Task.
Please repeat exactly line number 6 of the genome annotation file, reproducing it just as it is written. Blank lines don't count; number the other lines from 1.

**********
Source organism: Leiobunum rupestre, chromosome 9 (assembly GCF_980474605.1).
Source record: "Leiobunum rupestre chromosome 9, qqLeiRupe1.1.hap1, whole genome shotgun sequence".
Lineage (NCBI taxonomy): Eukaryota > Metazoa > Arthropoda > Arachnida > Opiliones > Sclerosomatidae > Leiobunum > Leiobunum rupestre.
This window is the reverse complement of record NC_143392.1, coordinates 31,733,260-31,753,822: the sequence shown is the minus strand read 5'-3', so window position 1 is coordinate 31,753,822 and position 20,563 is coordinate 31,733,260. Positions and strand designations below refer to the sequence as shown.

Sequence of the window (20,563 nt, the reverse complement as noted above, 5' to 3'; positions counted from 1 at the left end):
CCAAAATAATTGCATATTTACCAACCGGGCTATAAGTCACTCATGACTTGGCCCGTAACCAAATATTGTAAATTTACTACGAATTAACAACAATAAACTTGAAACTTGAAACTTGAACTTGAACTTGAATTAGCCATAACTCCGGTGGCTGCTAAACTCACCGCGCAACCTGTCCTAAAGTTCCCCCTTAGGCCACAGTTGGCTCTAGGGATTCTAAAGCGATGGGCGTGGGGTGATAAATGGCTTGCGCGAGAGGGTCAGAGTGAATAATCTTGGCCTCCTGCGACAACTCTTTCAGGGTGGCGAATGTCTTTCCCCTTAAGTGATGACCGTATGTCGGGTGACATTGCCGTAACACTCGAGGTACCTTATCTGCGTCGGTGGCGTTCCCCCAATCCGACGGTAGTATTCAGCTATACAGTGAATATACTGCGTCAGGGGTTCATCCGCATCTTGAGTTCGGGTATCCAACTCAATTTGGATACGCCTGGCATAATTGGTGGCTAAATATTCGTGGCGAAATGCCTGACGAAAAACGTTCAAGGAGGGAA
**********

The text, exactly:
CCAAAATAATTGCATATTTACCAACCGGGCTATAAGTCACTCATGACTTGGCCCGTAACCAAATATTGTAAATTTACTACGAATTAACAACAATAAACTTGAAACTTGAAACTTGAACTTGAACTTGAATTAGCCATAACTCCGGTGGCTGCTAAACTCACCGCGCAACCTGTCCTAAAGTTCCCCCTTAGGCCACAGTTGGCTCTAGGGATTCTAAAGCGATGGGCGTGGGGTGATAAATGGCTTGCGCGAGAGGGTCAGAGTGAATAATCTTGGCCTCCTGCGACAACTCTTTCAGGGTGGCGAATGTCTTTCCCCTTAAGTGATGACCGTATGTCGGGTGACATTGCCGTAACACTCGAGGTACCTTATCTGCGTCGGTGGCGTTCCCCCAATCCGACGGTAGTATTCAGCTATACAGTGAATATACTGCGTCAGGGGTTCATCCGCATCTTGAGTTCGGGTATCCAACTCAATTTGGATACGCCTGGCATAATTGGTGGCTAAATATTCGTGGCGAAATGCCTGACGAAAAACGTTCAAGGAGGGAA